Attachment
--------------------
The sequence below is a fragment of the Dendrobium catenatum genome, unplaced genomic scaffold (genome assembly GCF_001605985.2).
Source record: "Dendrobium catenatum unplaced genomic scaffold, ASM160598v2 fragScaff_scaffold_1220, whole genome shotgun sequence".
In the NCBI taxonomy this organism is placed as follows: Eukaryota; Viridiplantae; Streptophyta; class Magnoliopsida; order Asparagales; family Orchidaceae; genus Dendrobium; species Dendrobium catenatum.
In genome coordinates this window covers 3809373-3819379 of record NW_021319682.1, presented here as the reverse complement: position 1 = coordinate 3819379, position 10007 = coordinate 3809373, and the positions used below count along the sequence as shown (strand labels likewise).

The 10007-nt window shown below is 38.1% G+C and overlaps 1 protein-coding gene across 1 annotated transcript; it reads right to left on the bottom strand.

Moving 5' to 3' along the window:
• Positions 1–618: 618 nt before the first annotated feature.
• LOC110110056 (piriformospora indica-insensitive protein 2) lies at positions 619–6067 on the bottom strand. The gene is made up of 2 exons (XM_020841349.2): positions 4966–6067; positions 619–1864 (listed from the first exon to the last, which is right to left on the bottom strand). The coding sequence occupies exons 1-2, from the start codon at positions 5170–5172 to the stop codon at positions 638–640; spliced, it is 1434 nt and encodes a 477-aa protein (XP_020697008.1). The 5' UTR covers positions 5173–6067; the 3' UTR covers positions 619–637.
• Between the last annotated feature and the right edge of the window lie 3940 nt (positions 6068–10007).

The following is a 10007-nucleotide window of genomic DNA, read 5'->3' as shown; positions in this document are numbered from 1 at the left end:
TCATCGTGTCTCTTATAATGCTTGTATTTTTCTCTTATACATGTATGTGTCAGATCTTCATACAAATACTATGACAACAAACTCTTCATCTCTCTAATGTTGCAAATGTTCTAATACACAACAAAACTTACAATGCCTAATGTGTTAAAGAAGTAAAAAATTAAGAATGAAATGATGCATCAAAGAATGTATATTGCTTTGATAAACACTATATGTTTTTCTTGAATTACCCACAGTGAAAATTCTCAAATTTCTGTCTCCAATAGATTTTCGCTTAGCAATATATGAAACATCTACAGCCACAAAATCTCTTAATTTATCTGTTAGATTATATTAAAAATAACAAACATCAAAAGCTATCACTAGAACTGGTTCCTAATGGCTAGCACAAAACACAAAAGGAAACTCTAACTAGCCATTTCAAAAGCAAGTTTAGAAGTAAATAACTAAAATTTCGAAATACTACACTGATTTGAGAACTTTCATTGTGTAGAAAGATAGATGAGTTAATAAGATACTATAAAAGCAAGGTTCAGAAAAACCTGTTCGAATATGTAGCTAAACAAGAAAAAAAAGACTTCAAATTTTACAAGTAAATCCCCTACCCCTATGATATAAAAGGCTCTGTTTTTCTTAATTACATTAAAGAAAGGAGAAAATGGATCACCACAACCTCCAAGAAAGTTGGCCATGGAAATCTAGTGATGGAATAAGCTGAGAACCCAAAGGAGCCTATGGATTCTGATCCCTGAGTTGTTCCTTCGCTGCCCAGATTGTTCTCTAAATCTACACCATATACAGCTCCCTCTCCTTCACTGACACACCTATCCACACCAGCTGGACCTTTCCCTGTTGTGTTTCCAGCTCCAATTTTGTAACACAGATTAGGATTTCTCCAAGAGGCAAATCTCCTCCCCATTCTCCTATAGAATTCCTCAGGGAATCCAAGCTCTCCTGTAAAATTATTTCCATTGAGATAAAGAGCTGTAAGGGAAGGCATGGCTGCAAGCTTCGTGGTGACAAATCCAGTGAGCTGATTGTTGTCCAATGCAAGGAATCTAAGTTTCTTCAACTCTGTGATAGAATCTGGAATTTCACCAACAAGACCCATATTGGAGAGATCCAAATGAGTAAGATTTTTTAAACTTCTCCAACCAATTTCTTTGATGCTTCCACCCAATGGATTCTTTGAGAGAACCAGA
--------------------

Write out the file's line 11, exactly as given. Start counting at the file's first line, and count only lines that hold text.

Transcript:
TCATCGTGTCTCTTATAATGCTTGTATTTTTCTCTTATACATGTATGTGTCAGATCTTCATACAAATACTATGACAACAAACTCTTCATCTCTCTAATGTTGCAAATGTTCTAATACACAACAAAACTTACAATGCCTAATGTGTTAAAGAAGTAAAAAATTAAGAATGAAATGATGCATCAAAGAATGTATATTGCTTTGATAAACACTATATGTTTTTCTTGAATTACCCACAGTGAAAATTCTCAAATTTCTGTCTCCAATAGATTTTCGCTTAGCAATATATGAAACATCTACAGCCACAAAATCTCTTAATTTATCTGTTAGATTATATTAAAAATAACAAACATCAAAAGCTATCACTAGAACTGGTTCCTAATGGCTAGCACAAAACACAAAAGGAAACTCTAACTAGCCATTTCAAAAGCAAGTTTAGAAGTAAATAACTAAAATTTCGAAATACTACACTGATTTGAGAACTTTCATTGTGTAGAAAGATAGATGAGTTAATAAGATACTATAAAAGCAAGGTTCAGAAAAACCTGTTCGAATATGTAGCTAAACAAGAAAAAAAAGACTTCAAATTTTACAAGTAAATCCCCTACCCCTATGATATAAAAGGCTCTGTTTTTCTTAATTACATTAAAGAAAGGAGAAAATGGATCACCACAACCTCCAAGAAAGTTGGCCATGGAAATCTAGTGATGGAATAAGCTGAGAACCCAAAGGAGCCTATGGATTCTGATCCCTGAGTTGTTCCTTCGCTGCCCAGATTGTTCTCTAAATCTACACCATATACAGCTCCCTCTCCTTCACTGACACACCTATCCACACCAGCTGGACCTTTCCCTGTTGTGTTTCCAGCTCCAATTTTGTAACACAGATTAGGATTTCTCCAAGAGGCAAATCTCCTCCCCATTCTCCTATAGAATTCCTCAGGGAATCCAAGCTCTCCTGTAAAATTATTTCCATTGAGATAAAGAGCTGTAAGGGAAGGCATGGCTGCAAGCTTCGTGGTGACAAATCCAGTGAGCTGATTGTTGTCCAATGCAAGGAATCTAAGTTTCTTCAACTCTGTGATAGAATCTGGAATTTCACCAACAAGACCCATATTGGAGAGATCCAAATGAGTAAGATTTTTTAAACTTCTCCAACCAATTTCTTTGATGCTTCCACCCAATGGATTCTTTGAGAGAACCAGA